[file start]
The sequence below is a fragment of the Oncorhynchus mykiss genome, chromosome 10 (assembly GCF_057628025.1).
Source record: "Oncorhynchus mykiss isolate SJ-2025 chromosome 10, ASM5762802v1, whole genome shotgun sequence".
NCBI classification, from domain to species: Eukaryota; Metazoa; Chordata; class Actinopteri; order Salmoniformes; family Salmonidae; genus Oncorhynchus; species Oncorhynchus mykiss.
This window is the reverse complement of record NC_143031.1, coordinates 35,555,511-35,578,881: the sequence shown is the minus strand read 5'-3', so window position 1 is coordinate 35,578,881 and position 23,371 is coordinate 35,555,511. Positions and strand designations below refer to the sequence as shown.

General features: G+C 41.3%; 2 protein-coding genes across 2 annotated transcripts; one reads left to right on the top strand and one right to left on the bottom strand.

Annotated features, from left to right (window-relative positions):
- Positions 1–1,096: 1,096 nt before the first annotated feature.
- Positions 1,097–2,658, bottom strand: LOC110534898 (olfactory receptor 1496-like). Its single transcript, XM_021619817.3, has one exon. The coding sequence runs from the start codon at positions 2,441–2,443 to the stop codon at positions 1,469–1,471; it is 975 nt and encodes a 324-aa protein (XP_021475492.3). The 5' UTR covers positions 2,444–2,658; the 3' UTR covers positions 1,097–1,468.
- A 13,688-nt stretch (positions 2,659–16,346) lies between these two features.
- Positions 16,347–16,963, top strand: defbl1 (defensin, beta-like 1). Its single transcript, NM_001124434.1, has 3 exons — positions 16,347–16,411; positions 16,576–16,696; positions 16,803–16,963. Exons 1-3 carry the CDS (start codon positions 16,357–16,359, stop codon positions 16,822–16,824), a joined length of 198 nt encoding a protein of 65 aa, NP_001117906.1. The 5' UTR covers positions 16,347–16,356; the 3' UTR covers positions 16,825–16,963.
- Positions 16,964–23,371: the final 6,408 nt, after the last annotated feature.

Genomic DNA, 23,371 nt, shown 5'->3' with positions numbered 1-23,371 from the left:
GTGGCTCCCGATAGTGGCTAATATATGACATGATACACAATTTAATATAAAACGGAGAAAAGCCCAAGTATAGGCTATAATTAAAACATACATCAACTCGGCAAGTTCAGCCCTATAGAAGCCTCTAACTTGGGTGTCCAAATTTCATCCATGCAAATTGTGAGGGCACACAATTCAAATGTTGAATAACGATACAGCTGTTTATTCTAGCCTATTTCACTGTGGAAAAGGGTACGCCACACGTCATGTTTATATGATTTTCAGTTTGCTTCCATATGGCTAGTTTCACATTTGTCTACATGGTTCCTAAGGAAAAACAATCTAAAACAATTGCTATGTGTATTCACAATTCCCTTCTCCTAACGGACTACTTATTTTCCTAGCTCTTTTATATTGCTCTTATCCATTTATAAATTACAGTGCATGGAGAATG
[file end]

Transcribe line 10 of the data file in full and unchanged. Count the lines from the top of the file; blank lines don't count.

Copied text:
- Positions 16,347–16,963, top strand: defbl1 (defensin, beta-like 1). Its single transcript, NM_001124434.1, has 3 exons — positions 16,347–16,411; positions 16,576–16,696; positions 16,803–16,963. Exons 1-3 carry the CDS (start codon positions 16,357–16,359, stop codon positions 16,822–16,824), a joined length of 198 nt encoding a protein of 65 aa, NP_001117906.1. The 5' UTR covers positions 16,347–16,356; the 3' UTR covers positions 16,825–16,963.